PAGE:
- capable of or adapted for turning easily from one to another of various tasks, fields of endeavor, etc.: a versatile writer.
- having or capable of many uses: a versatile tool.
- Botany. attached at or near the middle so as to swing freely, as an anther.
- Zoology. turning either forward or backward: a versatile toe.
- variable or changeable, as in feeling, purpose, or policy: versatile moods.
Origin of versatile
SynonymsSee more synonyms for on Thesaurus.com
Examples from the Web for versatile
Since Westlake was as prolific as he was versatile, this all took a while.Donald E. Westlake, The Man With The Getaway Face
October 25, 2014
Ever the versatile bigot, Ransdell hates gays, African Americans, and immigrants, in addition to Jewish people.White Supremacist Runs For Senate in Kentucky
September 21, 2014
Served in lieu of morning pancakes or bread at supper, ployes are nothing if not versatile.On the Canadian Border, It's Pancakes for Every Meal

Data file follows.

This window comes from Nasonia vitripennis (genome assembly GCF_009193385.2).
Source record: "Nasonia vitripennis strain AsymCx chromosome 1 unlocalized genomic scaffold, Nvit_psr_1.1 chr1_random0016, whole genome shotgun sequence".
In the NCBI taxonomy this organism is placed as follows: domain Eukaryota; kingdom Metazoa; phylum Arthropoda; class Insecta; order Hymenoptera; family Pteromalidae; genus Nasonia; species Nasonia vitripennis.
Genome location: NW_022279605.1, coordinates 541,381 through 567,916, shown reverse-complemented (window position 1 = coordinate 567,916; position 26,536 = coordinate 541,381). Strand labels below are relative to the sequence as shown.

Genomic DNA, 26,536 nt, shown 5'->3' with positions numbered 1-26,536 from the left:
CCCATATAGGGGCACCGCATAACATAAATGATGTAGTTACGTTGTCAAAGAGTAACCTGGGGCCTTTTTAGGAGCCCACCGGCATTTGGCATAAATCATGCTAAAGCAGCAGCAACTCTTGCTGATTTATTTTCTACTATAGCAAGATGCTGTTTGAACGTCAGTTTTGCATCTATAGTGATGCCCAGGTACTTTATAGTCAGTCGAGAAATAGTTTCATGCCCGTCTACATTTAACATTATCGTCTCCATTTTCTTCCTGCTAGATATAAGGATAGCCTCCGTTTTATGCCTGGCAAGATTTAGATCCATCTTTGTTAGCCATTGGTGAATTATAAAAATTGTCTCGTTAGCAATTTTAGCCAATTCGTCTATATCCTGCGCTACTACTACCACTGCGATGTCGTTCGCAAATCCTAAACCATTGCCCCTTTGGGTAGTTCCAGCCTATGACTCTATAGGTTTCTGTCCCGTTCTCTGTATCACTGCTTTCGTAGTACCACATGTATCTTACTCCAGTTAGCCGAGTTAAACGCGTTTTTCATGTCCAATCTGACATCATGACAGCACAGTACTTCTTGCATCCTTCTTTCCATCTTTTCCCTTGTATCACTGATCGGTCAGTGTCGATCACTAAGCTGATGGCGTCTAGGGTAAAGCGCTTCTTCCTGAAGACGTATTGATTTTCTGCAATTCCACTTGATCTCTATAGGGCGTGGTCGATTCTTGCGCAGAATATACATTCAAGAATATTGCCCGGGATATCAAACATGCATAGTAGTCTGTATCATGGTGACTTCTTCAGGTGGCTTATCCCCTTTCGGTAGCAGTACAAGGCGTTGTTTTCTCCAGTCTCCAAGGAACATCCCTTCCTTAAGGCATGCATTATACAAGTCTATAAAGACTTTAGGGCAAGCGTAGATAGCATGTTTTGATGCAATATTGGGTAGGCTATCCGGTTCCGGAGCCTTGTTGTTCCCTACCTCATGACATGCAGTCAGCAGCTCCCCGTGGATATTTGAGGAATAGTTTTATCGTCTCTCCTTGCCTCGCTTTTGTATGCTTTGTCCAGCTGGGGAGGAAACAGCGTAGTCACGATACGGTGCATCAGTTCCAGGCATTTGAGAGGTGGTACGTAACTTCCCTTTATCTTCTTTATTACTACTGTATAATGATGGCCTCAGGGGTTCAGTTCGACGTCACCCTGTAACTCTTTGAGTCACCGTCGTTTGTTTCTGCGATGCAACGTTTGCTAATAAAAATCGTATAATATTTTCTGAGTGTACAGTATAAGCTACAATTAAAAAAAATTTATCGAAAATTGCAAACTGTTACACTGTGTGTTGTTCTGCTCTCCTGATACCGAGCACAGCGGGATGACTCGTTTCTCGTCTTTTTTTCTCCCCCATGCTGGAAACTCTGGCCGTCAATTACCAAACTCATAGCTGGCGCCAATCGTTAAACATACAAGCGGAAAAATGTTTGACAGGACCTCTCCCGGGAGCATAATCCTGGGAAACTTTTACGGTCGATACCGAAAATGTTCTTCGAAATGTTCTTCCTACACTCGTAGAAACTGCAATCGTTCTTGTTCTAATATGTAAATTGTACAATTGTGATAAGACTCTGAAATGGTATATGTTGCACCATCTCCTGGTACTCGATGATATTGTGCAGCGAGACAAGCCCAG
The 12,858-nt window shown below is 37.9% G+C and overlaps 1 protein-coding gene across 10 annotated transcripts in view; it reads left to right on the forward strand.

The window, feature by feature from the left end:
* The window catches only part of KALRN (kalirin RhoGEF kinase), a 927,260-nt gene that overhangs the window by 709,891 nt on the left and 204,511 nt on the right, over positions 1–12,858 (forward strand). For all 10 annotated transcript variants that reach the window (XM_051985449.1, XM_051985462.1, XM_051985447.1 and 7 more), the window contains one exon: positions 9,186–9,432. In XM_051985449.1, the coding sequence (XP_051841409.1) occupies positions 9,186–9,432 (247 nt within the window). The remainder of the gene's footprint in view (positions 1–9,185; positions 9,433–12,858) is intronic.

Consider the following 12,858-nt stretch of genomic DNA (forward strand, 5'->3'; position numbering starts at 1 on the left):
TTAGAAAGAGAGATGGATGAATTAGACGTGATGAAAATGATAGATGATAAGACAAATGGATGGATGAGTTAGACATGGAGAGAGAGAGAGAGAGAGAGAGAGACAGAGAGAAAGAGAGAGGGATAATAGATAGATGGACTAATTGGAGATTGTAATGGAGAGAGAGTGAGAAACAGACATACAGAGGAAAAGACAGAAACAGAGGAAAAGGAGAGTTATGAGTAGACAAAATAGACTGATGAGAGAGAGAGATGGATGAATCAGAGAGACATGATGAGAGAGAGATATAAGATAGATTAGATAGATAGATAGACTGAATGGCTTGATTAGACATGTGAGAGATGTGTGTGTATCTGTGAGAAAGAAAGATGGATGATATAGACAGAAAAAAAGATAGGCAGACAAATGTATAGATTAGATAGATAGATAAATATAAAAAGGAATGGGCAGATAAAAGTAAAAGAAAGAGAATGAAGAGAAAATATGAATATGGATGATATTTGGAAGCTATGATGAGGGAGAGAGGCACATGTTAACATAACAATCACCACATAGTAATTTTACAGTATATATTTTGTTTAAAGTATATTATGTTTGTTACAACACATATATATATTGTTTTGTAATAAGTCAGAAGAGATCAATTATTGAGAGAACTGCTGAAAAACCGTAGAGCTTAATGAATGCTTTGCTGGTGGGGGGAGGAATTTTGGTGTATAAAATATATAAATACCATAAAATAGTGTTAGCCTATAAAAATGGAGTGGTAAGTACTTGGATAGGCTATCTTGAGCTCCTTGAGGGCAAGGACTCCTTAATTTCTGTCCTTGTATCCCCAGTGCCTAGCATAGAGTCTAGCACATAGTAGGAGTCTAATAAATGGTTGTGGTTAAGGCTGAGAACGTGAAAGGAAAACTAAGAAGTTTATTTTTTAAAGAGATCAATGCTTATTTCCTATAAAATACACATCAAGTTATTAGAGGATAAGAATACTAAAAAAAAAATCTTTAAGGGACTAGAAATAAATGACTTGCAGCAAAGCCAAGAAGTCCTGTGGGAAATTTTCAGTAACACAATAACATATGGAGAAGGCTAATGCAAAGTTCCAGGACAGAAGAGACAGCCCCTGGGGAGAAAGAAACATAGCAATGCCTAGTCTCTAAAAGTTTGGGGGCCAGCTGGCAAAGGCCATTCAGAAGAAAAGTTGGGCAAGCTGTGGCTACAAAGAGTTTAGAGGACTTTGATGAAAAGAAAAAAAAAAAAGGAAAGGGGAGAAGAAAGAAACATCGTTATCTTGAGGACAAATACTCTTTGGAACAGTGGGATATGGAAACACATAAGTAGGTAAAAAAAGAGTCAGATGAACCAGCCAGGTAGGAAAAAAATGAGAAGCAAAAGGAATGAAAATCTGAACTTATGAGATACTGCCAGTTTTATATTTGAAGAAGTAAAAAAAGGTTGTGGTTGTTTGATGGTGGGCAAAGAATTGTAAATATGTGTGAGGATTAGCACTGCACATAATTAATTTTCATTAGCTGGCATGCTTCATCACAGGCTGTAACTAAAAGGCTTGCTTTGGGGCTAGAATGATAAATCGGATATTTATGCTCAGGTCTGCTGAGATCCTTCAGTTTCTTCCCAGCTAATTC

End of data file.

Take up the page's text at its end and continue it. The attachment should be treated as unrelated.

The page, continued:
Jane & Michael Stern
July 6, 2014
Regular viewers of The Tonight Show with Jimmy Fallon know that The Roots are one of the most versatile bands working today.Viral Video of the Day: Harry Potter and the Legendary Roots Crew
June 19, 2014
The former stand-up comedian has evolved into one of the most versatile entertainers in showbiz.Jamie Foxx on ‘The Amazing Spider-Man 2,’ Donald Sterling’s Racism, and Bill O’Reilly’s TV Act
April 28, 2014
And a very tolerable forgery did this versatile hero produce.The Prisoner of Zenda
It is to be wished that it were, but it is no such easy matter to be versatile in painting.Modern Painters Volume I (of V)
Versatile, yet persevering, he varied his pursuits, but he never abandoned any.
Talma and Rachel, if as great as he, were not so complete, so versatile.
Perez was not the only favoured votary of the versatile siren.
- capable of or adapted for many different uses, skills, etc
- variable or changeable
- botany (of an anther) attached to the filament by a small area so that it moves freely in the wind
- zoology able to turn forwards and backwardsversatile antennae
Word Origin and History for versatile
c.1600, from Latin versatilis "turning, revolving, moving, capable of turning to varied subjects or tasks," from past participle stem of versare "keep turning, be engaged in something, turn over in the mind," frequentative of vertere "to turn" (see versus).